Best Practices For Early Perimenopause
In Perimenopause: What It Means And What’s Happening To You, I told you about what perimenopause is, and the 3 stages of it.
Today, I’m going to share best practices of taking care of yourself during the beginning of perimenopause (PM), ages 35ish-44ish.
Here’s the deal: the single most important thing you can do to ease the changes of perimenopause is behaviorial change.
I know, I know, you want to hear about what food you can include more of. What supplement you should take. How much water you should drink a day.
I’m sorry to burst your bubble, but the greatest changes come from changing the behaviors you’ve been participating in for most of your adult life.
What do I mean by this?
👉Late nights & early mornings
👉12 hour days on computers & phones & other devices
👉Over dependence on social media
👉Coffee in the morning to wind up, wine in the evening to wind down (yep, sorry-but-it’s-true)
👉Not taking any time for yourself (running to the grocery store or Target doesn’t count)
👉And yes, you probably need to drink more water (with some electrolytes!)
Why is it so important to begin shifting these behaviors? Because cortisol, your stress hormone, impacts progesterone production. As I mentioned in my first blog about perimenopause, progesterone begins to slip around age 35.
DHEA, which is the precursor hormone to testosterone and estrogen, also begins to falter in our 30s. DHEA has a pretty intimate relationship with cortisol, too, as they are both produced in your adrenals.
All of those things I mentioned above are stimulating your cortisol production. And your sex hormones are taking a hit in the process.
As a lifetime of not-so-great habits decides to cash in on your energy, especially after age 40, caffeine, alcohol & recreational drugs are going to become even harder to process than ever before.
Remember, your liver has to process estrogen (& other hormones) alongside that caffeine, alcohol, drugs (not to mention chemicals in your environment).
When your liver is overloaded, it doesn’t metabolize estrogen as effectively down the safer 2-OH pathway, but heads down the more carcinogenic 4-OH or fibroid/cyst making 16-OH pathways. This also causes worse PMS, heavy bleeding, mood issues, and more.
So what kind of dietary changes help with perimenopause?
✨Eat more protein. I can almost guarantee you aren’t eating enough. Throw out the idea that as a culture we consume too much protein – we actually consume way too many carbs and sugar generally. These send your body on rollercoaster ride of blood sugar dysregulation and emotional upheaval, and stimulate cortisol production. Which, as I talked about previously, negatively impacts sex hormone production.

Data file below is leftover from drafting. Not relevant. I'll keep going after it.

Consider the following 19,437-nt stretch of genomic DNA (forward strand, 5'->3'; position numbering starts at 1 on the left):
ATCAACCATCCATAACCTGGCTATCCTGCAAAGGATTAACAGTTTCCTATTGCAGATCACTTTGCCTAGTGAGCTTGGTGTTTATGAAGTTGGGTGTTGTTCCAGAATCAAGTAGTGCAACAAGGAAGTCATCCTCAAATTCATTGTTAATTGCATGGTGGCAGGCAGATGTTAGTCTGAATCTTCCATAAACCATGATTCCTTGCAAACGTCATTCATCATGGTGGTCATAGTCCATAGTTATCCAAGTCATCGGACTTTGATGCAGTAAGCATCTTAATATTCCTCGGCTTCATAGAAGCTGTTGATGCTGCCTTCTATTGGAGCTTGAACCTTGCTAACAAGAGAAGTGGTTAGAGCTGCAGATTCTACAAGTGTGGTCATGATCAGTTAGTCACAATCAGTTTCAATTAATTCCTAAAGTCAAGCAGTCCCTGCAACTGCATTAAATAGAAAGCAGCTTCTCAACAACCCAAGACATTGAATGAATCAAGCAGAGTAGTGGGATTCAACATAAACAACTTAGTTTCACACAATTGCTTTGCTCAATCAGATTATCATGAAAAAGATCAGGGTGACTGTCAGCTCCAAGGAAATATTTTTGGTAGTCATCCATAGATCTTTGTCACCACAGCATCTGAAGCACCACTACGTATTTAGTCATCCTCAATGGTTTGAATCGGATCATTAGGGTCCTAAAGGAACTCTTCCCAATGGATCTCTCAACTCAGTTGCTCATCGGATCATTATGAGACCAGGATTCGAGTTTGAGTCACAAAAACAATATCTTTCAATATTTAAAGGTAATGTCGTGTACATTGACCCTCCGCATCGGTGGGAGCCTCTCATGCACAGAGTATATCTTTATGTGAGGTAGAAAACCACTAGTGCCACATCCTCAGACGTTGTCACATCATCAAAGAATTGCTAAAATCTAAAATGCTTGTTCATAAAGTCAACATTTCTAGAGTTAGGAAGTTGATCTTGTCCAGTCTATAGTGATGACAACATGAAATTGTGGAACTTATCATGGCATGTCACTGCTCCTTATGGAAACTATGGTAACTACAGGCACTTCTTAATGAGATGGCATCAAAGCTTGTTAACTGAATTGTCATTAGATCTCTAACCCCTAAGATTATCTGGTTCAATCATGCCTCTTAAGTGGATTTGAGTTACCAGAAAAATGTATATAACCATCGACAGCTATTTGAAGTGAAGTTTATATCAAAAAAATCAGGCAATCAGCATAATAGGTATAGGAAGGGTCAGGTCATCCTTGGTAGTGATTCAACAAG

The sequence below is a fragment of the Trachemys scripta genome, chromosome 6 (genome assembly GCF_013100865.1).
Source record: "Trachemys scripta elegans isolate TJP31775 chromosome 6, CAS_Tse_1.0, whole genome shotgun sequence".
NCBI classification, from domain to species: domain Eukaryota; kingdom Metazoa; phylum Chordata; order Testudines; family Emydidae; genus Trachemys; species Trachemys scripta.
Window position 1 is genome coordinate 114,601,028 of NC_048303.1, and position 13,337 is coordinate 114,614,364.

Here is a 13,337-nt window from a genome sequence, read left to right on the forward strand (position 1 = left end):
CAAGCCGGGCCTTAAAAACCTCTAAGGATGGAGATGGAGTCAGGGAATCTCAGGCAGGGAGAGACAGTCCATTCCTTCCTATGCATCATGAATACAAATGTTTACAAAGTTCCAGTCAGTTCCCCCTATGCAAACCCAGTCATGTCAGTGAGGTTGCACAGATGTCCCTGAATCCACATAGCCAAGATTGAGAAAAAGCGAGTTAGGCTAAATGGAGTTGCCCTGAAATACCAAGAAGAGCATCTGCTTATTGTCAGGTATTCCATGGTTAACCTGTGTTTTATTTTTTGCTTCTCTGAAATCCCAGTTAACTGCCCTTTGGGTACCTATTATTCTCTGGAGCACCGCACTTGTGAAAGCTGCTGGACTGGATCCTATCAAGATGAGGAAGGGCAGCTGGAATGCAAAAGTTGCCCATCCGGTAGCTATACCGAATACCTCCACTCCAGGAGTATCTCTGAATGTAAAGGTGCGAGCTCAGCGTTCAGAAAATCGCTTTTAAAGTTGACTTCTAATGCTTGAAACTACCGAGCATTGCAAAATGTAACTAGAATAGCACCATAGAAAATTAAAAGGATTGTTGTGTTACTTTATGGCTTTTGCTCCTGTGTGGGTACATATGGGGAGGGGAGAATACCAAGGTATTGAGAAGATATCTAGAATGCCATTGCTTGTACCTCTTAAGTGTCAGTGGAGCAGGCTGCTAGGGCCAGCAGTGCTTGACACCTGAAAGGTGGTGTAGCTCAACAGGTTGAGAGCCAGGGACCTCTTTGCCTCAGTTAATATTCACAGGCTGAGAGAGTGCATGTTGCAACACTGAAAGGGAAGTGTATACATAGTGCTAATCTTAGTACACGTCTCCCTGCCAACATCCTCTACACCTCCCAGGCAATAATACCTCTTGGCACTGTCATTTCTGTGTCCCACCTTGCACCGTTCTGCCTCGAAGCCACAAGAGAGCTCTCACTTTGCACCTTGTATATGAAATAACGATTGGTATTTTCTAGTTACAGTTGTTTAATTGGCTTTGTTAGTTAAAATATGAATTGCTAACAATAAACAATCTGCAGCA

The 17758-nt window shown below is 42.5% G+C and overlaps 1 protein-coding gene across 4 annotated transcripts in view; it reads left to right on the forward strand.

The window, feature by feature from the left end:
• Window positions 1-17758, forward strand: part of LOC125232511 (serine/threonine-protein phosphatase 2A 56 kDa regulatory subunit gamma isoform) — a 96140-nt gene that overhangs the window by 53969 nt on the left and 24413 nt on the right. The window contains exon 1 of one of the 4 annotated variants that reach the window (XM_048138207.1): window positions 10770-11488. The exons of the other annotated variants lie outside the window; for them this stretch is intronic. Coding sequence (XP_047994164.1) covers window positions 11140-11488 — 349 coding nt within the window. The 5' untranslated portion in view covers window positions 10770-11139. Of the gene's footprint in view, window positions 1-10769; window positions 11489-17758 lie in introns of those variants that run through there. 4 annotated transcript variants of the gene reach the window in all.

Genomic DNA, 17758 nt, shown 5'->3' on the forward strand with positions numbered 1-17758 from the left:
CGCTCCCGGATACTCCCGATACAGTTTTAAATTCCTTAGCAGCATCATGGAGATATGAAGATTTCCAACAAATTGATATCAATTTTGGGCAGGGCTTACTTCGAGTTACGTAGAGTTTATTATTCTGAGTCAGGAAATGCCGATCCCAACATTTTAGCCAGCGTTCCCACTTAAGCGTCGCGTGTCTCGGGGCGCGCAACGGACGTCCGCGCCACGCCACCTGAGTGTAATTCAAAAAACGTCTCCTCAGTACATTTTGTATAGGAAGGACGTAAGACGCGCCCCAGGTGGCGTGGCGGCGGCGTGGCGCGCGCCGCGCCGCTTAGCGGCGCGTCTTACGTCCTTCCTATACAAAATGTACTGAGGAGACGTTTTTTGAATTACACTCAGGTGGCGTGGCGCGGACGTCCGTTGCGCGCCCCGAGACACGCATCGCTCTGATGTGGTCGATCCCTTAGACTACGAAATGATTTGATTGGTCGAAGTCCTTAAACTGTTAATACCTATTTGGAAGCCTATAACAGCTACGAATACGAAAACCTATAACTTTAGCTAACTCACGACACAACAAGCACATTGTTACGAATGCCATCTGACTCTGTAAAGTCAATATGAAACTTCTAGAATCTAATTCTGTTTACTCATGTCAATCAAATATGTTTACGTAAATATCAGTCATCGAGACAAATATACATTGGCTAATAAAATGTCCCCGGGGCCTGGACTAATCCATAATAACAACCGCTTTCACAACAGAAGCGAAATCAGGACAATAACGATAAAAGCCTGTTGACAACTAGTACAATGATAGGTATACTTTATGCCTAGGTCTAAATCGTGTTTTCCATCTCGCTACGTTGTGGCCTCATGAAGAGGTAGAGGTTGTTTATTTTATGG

✅ Shoot for 90-100g of protein a day (many women need even more). Start your day off with 25-30g of protein at breakfast. Here’s 10 Ways To Get 30g Of Protein during that first meal of the day.
✨Get more good fat in your diet, especially fish/fish oil, and cut out vegetable oils (except olive oil). The inflammation caused by vegetable oils impacts your hormone receptors. Plus, it ain’t great for your heart.
✨Make your carbs count depending on *your* body’s needs. Don’t forget, veggies are carbs! If you are eating enough vegetables, especially root veggies, you are NOT on a low-carb diet. As you continue further along PM, you may find you need to shift these amounts depending on your cycle.
✨If possible, have hormone testing done and thyroid levels checked. This is the time when estrogen excess/dominance often starts to occur, and you really want to make sure estrogen is being metabolized effectively in the liver.
✨Beware taking DIM or Calcium D-Glucarate without knowing what’s going on in your liver. You want to make sure that both your Phase 1 and Phase 2 liver detoxification of estrogen are working well, as well as Phase 3, which occurs in the colon, before you upregulate either of the liver phases.
Incorporate more general liver support:
✅ Lemon in warm water first thing in the morning
✅ Milk thistle
✅ NAC or glutathione
✅ Castor oil packs are magnificent! My favorite sustainable option is Queen of Thrones
‼️ Speaking of supporting your liver, none of those supplements are going to help your liver much if you are still guzzling wine every evening. ‼️
There’s no way around it – alcohol becomes harder for your body to process as you get into your late 30s/early 40s. That headache after 1 or 2 glasses of wine is your first indication.
Speaking of loving your liver, don’t forget, caffeine also needs to be processed by the liver, and has a huge impact on cortisol levels. If you are a 3-4 cup of coffee-a-dayer, it’s time to start reeling it in.
Now let’s look at supplements and lifestyle changes for supporting PM:
✨Magnesium, Rhodiola, Methylated B vitamin complex, and a good quality probiotic are generally well-tolerated and helpful in PM.
✨Check levels of Vitamin D, iron, B6, B12, and Folate, zinc (via alkaline phosphatase) on blood labs, and phosphorylated serine for high cortisol/sleep issues.
✨Prioritize sleep. Now is the time to start inching back towards 10pm bedtime (yes really). It may take you a couple of years to get there, but post-40, it’s worth it. What’s my favorite sleep support? Taurine.
✨Take *at least* 5-10 minutes twice a day for yourself, to breathe, meditate, visualize, sing – anything that brings you into your parasympathetic nervous system.
✨Start lifting weights. Doesn’t have to be 30 pound weights; just something to feed your muscles. This will naturally support testosterone levels, as well as help establish long-term bone health.
✨ Stay tuned for my next blog post to learn about MIDDLE PM, and what you can do to support your body during this stage. ✨
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